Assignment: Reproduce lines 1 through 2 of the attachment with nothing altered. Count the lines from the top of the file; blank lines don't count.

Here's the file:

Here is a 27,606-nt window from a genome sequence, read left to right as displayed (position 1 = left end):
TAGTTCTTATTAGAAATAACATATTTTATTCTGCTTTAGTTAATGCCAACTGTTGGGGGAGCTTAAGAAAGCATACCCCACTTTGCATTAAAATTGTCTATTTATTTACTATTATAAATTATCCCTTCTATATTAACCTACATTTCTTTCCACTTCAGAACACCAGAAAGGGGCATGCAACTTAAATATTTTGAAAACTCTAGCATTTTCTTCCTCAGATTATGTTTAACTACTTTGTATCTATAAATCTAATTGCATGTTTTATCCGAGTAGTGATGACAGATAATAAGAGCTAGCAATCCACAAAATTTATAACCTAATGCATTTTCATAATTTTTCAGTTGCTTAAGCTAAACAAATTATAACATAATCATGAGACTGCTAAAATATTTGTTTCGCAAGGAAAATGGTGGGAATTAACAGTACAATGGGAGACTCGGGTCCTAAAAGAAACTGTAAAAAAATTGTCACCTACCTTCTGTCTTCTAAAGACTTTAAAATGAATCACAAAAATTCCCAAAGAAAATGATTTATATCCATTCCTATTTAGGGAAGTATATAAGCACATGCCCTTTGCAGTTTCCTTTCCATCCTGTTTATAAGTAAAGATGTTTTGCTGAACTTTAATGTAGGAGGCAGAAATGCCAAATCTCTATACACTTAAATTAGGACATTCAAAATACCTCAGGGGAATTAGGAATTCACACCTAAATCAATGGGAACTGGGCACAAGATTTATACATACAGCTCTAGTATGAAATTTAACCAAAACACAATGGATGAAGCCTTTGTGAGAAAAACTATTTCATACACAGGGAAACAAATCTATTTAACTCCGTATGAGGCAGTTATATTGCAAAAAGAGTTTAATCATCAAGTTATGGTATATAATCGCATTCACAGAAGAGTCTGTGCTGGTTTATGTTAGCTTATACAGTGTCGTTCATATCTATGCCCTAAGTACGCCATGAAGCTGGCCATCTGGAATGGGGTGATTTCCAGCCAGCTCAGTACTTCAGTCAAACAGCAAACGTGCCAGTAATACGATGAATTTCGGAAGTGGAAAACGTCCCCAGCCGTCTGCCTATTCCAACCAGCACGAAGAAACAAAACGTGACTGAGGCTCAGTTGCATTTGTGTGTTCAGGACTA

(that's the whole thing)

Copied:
Here is a 27,606-nt window from a genome sequence, read left to right as displayed (position 1 = left end):
TAGTTCTTATTAGAAATAACATATTTTATTCTGCTTTAGTTAATGCCAACTGTTGGGGGAGCTTAAGAAAGCATACCCCACTTTGCATTAAAATTGTCTATTTATTTACTATTATAAATTATCCCTTCTATATTAACCTACATTTCTTTCCACTTCAGAACACCAGAAAGGGGCATGCAACTTAAATATTTTGAAAACTCTAGCATTTTCTTCCTCAGATTATGTTTAACTACTTTGTATCTATAAATCTAATTGCATGTTTTATCCGAGTAGTGATGACAGATAATAAGAGCTAGCAATCCACAAAATTTATAACCTAATGCATTTTCATAATTTTTCAGTTGCTTAAGCTAAACAAATTATAACATAATCATGAGACTGCTAAAATATTTGTTTCGCAAGGAAAATGGTGGGAATTAACAGTACAATGGGAGACTCGGGTCCTAAAAGAAACTGTAAAAAAATTGTCACCTACCTTCTGTCTTCTAAAGACTTTAAAATGAATCACAAAAATTCCCAAAGAAAATGATTTATATCCATTCCTATTTAGGGAAGTATATAAGCACATGCCCTTTGCAGTTTCCTTTCCATCCTGTTTATAAGTAAAGATGTTTTGCTGAACTTTAATGTAGGAGGCAGAAATGCCAAATCTCTATACACTTAAATTAGGACATTCAAAATACCTCAGGGGAATTAGGAATTCACACCTAAATCAATGGGAACTGGGCACAAGATTTATACATACAGCTCTAGTATGAAATTTAACCAAAACACAATGGATGAAGCCTTTGTGAGAAAAACTATTTCATACACAGGGAAACAAATCTATTTAACTCCGTATGAGGCAGTTATATTGCAAAAAGAGTTTAATCATCAAGTTATGGTATATAATCGCATTCACAGAAGAGTCTGTGCTGGTTTATGTTAGCTTATACAGTGTCGTTCATATCTATGCCCTAAGTACGCCATGAAGCTGGCCATCTGGAATGGGGTGATTTCCAGCCAGCTCAGTACTTCAGTCAAACAGCAAACGTGCCAGTAATACGATGAATTTCGGAAGTGGAAAACGTCCCCAGCCGTCTGCCTATTCCAACCAGCACGAAGAAACAAAACGTGACTGAGGCTCAGTTGCATTTGTGTGTTCAGGACTA